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Request to publish FPWD of CSS Timing Functions

From: Brian Birtles <bbirtles@mozilla.com>
Date: Wed, 8 Feb 2017 14:09:44 +0900
Message-ID: <CAF-W_FScUzniWerQ2Lfg8U3-PmJRFAbf7YD0+OOhiZR1FeqJ0A@mail.gmail.com>
To: "www-style@w3.org list" <www-style@w3.org>
Hi,

I'd like to ask for approval to publish a FPWD of the CSS Timing Functions spec.

I won't be able to attend the telcon (2am local time and I'm unwell)
so I've written a few anticipated questions and answers below:

* Why are we doing this?

We resolved at TPAC last year[1] to split timing functions out of CSS
Transitions into a separate module because:

a) This is shared between CSS Transitions, CSS Animations, and Web Animations
b) It gives us a venue for working on new timing functions (e.g.
spring timing functions) in the future without being tied to
iterations of CSS Transitions.

* Why does this spec contain a new frames() timing function? Shouldn't
it only include existing functionality from CSS transitions and CSS
animations that is implemented everywhere?

frames() is something we've discussed many times as a way to fix the
existing steps() timing function. Specifically, authors have found
steps() hard to use, particularly in loops when you want to show both
the beginning and end of the animation. Web Animations originally
introduced steps-middle to try and fix this but after further
discussion frames() ended up being a more suitable
notation/definition.[2] (Blink and Gecko even implemented
steps-middle, but it never landed in Gecko due to the ongoing spec
discussion.)

As such, frames() is just a fix for steps(). It's trivial to implement
and there is strong interest in doing so in at least Gecko and Blink
in the very near future so I'm confident it won't hold up CR for
transitions or animations. There is also strong community interest in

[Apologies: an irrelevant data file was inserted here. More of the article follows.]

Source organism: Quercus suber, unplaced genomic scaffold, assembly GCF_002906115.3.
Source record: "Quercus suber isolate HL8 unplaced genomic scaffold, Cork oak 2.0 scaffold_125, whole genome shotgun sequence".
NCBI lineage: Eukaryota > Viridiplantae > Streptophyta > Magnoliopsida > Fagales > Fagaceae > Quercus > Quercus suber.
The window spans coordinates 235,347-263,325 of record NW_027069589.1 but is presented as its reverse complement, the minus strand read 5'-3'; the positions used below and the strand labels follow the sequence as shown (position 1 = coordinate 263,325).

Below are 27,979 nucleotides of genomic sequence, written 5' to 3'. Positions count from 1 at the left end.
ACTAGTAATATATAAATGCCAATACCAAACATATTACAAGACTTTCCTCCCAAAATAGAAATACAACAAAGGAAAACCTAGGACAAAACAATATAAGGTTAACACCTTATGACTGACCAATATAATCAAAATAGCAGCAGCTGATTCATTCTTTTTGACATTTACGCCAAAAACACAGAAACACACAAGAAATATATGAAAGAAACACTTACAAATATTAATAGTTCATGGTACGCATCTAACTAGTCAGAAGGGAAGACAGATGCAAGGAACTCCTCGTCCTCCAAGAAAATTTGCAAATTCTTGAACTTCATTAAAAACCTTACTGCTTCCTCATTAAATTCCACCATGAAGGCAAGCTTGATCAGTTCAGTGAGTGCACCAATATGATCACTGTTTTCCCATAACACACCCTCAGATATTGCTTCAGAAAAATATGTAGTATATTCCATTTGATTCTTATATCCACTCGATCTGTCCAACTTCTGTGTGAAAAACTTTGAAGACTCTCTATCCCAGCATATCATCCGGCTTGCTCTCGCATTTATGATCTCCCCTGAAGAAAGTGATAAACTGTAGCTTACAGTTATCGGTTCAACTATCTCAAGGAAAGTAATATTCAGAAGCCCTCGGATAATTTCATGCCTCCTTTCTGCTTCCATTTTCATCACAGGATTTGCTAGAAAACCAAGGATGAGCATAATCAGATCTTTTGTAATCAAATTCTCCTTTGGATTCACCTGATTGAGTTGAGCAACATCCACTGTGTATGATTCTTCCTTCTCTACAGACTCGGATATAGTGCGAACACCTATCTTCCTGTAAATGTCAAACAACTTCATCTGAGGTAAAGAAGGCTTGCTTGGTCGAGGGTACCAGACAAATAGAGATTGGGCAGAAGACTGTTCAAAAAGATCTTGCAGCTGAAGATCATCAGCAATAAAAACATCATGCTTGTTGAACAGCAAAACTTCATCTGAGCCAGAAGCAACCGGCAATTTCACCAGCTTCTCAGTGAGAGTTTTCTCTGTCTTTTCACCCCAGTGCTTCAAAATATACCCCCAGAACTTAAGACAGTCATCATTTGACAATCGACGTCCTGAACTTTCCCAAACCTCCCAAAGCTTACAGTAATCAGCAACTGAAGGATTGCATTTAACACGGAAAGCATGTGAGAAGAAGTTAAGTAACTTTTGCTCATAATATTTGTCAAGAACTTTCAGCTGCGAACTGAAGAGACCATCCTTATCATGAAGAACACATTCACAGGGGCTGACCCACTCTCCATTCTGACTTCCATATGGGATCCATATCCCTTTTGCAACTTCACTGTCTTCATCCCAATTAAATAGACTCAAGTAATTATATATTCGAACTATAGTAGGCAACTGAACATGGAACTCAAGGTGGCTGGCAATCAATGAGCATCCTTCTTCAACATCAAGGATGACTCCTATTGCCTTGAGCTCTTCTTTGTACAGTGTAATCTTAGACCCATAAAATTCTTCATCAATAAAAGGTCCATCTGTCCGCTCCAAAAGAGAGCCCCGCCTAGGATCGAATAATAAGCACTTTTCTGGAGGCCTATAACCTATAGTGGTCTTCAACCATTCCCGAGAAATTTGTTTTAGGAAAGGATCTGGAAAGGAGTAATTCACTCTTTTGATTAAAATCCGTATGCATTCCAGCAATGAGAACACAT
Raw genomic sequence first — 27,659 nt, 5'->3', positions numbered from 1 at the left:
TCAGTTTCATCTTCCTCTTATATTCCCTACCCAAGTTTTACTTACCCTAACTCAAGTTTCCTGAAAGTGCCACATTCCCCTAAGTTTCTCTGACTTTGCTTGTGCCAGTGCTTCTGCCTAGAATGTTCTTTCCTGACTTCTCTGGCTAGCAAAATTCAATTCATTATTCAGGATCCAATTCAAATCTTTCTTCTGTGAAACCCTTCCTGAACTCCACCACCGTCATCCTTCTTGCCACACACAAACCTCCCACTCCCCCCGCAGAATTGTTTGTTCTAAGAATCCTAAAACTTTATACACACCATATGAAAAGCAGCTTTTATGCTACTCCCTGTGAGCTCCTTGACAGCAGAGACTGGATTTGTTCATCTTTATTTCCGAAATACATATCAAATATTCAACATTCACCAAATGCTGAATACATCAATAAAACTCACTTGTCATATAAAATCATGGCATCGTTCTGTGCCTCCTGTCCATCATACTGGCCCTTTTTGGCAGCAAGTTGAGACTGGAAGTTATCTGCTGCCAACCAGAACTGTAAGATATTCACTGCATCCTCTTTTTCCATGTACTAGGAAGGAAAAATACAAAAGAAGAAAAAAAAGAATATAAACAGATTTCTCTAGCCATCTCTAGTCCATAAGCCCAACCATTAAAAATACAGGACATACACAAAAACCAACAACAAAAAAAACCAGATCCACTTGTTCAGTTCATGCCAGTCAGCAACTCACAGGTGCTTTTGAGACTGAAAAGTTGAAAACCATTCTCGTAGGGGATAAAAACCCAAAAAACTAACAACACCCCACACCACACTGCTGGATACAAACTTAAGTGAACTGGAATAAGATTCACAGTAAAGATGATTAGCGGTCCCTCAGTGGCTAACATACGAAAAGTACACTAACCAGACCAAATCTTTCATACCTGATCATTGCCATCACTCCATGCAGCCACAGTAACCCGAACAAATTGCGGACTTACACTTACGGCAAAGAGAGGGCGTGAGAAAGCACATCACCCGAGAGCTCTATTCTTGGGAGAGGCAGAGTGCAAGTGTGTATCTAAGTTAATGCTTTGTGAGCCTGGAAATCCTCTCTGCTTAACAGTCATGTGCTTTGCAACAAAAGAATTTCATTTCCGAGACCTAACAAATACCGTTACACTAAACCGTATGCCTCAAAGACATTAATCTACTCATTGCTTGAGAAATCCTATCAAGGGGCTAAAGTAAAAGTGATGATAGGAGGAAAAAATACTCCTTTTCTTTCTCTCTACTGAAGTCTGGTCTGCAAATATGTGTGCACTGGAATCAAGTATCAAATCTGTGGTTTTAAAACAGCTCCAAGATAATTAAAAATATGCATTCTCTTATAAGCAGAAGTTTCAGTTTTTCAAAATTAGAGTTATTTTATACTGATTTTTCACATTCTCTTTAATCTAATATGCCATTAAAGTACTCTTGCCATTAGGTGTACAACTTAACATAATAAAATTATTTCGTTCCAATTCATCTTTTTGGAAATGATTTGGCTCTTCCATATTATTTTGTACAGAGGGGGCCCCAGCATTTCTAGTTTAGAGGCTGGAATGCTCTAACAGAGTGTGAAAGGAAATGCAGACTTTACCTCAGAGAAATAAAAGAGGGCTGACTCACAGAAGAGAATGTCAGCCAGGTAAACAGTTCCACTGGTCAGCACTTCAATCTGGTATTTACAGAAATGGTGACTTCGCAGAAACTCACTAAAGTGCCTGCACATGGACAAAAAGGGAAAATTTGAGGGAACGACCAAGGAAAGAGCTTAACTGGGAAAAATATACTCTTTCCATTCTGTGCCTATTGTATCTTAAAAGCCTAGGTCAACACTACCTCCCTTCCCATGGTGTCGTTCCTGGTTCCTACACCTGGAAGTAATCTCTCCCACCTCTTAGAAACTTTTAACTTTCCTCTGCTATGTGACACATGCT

fixing step timing functions (they came up with the name and released
a JS version within a few hours of it being added to the spec).

* Why are you adding new stuff? You should be fixing the existing stuff!

I'm doing that too.

* What is the test plan?

We have some fairly good tests for these timing functions in the
web-animations part of WPT. Assuming CSSWG tests are going to be
merged with WPT (has this happened yet?) my plan is to adapt these
tests to cover each of the timing functions by using CSS transitions
and CSS animations and move them out of web-animations and into
css-timing.

In order to test input progress values outside the range [0, 1] we
will need to use the Web Animations API and so UAs that don't yet
implement that API will need to mark those tests as known failures in
their test infrastructure.


If this request is approved, I'll prepare the spec with the FPWD
template and ask Chris to send the transition request.

Best regards,

Brian

[1] https://lists.w3.org/Archives/Public/www-style/2016Nov/0079.html
[2] https://lists.w3.org/Archives/Public/www-style/2016Mar/0199.html
Received on Wednesday, 8 February 2017 05:10:17 UTC

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